When Suharto fell in 1998 so did his authoritarian system of control. Power swung back to district (kabupaten) governments, and people were emboldened to reassert traditional claims over land and other natural resources. However, adat systems, though recognized at some levels, have yet to be integrated into the national system of land titling and tenuring. Instead what has happened is that the formal and adat systems exist in parallel, with adat rules being subservient to formal rules. Moreover, in order to be recognized, an adat system has to be recognized by the government, and most haven't reached this level. This has created a significant amount of conflict, including the Mesuji case.
Complicating this is the fact that the system of land titling in
is fairly byzantine. It is difficult and
expensive (2) to get land ownership registered with the government, and so most
people don't do it. Over the past 40
years the national land authority (BPN, Badan Pertanahan Nasional) has
registered about a third of the country's privately-owned land, but there are
still approximately 60 million unregistered. At the current rate of about 1 million
registrations per year, it will take another 60 years to finish the job. Indonesia
The upshot of all this confusion is that there's really no good way to settle land disputes. District governments grant usage rights to companies without regard to local claims in an effort to increase revenues. Villagers are underserved by the system and are frequently in the dark about the legalities of land as well as district development plans. No one really trusts the courts since they are open to outside manipulation.
Case #2 Villagers vs. Oil Palm Developers in Jambi
|Palm oil picture from here|
The second example comes from Tebo district in Jambi province, where as many as 300 villagers last week rampaged though an oil palm camp belonging to PT Lesari Asri Jaya (3). Newspaper reports describe the attackers as "encroachers" (perambah), which to me indicates a bias towards the company. Other villagers prevented the police from reaching the seen of the attack. The dispute is over claims to an area totaling about 60,000 hectares. The difference between this case and the Mesuji case, though, is that the violence has been perpetrated by "pendatang", or people that have recently settled in the area. According to Tebo district authorities the villagers come from other districts and acquire land through illegal transactions with locals. This is a common occurrence on Sumatra; the group encroaching into
district, which I described in a previous post, were also from other districts
and provinces. Kerinci Seblat
This second case illustrates a dynamic that seems to have received less attention. In Central and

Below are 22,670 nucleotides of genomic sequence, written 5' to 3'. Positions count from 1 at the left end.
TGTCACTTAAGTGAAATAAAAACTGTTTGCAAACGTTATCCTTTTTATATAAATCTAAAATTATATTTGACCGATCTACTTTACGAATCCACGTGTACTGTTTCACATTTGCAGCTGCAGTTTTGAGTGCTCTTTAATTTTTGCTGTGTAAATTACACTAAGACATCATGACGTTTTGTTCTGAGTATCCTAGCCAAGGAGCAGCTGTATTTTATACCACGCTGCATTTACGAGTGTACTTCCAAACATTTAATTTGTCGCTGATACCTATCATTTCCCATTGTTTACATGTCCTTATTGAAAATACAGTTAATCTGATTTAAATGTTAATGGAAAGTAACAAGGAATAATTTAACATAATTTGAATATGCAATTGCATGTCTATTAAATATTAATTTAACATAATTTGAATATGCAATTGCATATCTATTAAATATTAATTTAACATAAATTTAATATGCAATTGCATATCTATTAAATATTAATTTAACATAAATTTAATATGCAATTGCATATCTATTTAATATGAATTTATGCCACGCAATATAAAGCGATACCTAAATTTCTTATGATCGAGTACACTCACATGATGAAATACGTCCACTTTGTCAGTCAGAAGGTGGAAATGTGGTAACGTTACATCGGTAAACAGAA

South Sumatra, at least, there is a phenomenon whereby
local people sell land to outsiders.
This happens in protected forests and national parks. What motivates local people to do this is unclear;
they may view the land as rightfully theirs or they may be motivated by shear
opportunism. The reasons aren't really
important for this discussion; what is important is that there are several
enabling factors that allow this to happen.
The first is that in many places there is little enforcement or
patrolling, so it's relatively easy to squat on land and be reasonably certain
that nothing is going to happen to you.
another enabling factor is the lack of recorded titles to land; land is
frequently bought and sold without survey and paperwork here. A third enabling factor is the existence of a
ready market of people that are willing to move to a new place and buy the land
on the word of the villagers alone. This
market exists, according to many sources, because there are no other
opportunities for the people. What makes
more sense to me, however, is that this movement into "frontier
areas" is the result of all of the previously described land problems
Cases like these are frequent in
. USAID estimates there are at least 1500 major
land conflicts that have yet to be settled. The cases seem to be increasing since the fall
of Suharto, which has in many cases created a power vacuum in which various
local interests struggle to gain control over natural resources and land. Though there are many capacity and advocacy
NGOs working in the field to improve the situation, the recent violence shows
that these issues are far from being resolved. Indonesia
(1) According to one account, tensions between PT Sumber Wangi Alam and the villagers came to a head when a grandson of a village leader was beheaded by security personnel for attempting to confiscate the company's harvest. Several hours after the murder, approximately 200 villagers descended on the plantation, killing 5 SWA workers.
(2) According to USAID, the cost of registering land averages out to about 11% of the total value of the property. This is three times greater than the average cost across
(3) "PT" indicates a corporation.